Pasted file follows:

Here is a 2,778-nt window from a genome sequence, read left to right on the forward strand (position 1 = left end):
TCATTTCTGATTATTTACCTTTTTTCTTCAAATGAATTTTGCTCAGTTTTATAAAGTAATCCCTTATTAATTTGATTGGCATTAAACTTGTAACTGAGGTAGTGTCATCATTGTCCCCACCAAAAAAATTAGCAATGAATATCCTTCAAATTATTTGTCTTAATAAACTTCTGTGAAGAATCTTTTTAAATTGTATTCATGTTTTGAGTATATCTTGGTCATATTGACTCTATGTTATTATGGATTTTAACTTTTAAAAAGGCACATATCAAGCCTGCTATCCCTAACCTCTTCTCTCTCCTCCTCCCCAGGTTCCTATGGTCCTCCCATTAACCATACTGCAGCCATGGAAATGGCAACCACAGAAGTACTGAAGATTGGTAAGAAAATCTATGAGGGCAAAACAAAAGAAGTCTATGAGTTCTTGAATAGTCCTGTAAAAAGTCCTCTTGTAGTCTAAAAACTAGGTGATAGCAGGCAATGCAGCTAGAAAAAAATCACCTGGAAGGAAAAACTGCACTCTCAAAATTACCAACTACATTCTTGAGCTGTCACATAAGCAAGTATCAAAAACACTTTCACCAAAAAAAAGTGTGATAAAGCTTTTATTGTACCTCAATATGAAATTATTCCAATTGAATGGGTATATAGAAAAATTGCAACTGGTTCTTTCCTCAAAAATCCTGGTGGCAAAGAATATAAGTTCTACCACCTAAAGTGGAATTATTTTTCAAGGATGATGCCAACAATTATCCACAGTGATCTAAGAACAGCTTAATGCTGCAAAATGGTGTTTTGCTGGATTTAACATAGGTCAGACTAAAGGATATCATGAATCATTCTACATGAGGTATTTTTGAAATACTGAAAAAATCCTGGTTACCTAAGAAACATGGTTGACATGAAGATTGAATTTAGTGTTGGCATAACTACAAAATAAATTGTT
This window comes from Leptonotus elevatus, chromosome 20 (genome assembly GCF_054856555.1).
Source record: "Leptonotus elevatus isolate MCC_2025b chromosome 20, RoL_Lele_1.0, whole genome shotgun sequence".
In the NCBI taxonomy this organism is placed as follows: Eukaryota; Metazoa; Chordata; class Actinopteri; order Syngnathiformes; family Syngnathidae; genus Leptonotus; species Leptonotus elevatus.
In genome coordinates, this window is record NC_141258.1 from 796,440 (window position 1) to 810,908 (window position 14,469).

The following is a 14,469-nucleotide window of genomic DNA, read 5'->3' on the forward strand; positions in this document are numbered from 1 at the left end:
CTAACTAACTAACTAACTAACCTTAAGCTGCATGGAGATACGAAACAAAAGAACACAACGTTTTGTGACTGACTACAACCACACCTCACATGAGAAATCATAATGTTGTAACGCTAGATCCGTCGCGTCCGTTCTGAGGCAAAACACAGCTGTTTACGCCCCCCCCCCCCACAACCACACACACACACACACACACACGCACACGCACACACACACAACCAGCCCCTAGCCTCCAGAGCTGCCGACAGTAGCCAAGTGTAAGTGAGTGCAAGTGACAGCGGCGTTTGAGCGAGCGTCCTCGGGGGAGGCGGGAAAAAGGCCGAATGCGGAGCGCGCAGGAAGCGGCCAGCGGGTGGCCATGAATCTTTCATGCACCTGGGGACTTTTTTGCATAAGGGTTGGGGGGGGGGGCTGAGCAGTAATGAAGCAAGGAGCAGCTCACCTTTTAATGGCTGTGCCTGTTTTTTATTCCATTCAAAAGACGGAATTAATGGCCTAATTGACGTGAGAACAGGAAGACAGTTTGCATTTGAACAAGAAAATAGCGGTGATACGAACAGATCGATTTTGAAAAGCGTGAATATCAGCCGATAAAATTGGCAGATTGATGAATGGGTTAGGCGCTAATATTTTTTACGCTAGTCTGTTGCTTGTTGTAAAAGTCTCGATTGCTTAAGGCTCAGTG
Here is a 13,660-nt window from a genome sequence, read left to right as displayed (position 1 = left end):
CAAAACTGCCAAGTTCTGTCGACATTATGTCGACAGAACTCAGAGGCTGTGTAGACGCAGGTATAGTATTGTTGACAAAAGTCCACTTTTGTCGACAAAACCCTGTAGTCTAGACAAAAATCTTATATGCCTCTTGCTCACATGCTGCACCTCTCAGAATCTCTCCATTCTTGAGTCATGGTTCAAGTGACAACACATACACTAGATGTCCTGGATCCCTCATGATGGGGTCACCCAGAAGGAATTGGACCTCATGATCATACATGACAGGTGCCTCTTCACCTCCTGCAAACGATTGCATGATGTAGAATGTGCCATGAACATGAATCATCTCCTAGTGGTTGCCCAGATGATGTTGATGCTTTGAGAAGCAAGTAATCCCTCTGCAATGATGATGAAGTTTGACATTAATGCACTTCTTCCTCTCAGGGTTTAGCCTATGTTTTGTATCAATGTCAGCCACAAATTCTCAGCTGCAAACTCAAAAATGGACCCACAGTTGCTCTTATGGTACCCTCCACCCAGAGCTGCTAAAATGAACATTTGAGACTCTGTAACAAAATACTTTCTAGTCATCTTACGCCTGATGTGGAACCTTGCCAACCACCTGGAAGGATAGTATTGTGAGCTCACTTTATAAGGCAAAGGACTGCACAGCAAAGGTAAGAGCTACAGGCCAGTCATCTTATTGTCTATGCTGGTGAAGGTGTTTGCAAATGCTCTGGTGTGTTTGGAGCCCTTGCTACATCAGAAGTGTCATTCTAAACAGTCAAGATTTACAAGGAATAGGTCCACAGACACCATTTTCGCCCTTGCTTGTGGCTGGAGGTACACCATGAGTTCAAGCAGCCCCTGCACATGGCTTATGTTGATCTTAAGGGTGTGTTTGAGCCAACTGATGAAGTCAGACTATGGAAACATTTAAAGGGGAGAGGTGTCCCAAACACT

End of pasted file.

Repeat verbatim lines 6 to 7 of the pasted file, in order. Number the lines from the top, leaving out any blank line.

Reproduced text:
In genome coordinates, this window is record NC_141258.1 from 796,440 (window position 1) to 810,908 (window position 14,469).

The following is a 14,469-nucleotide window of genomic DNA, read 5'->3' on the forward strand; positions in this document are numbered from 1 at the left end: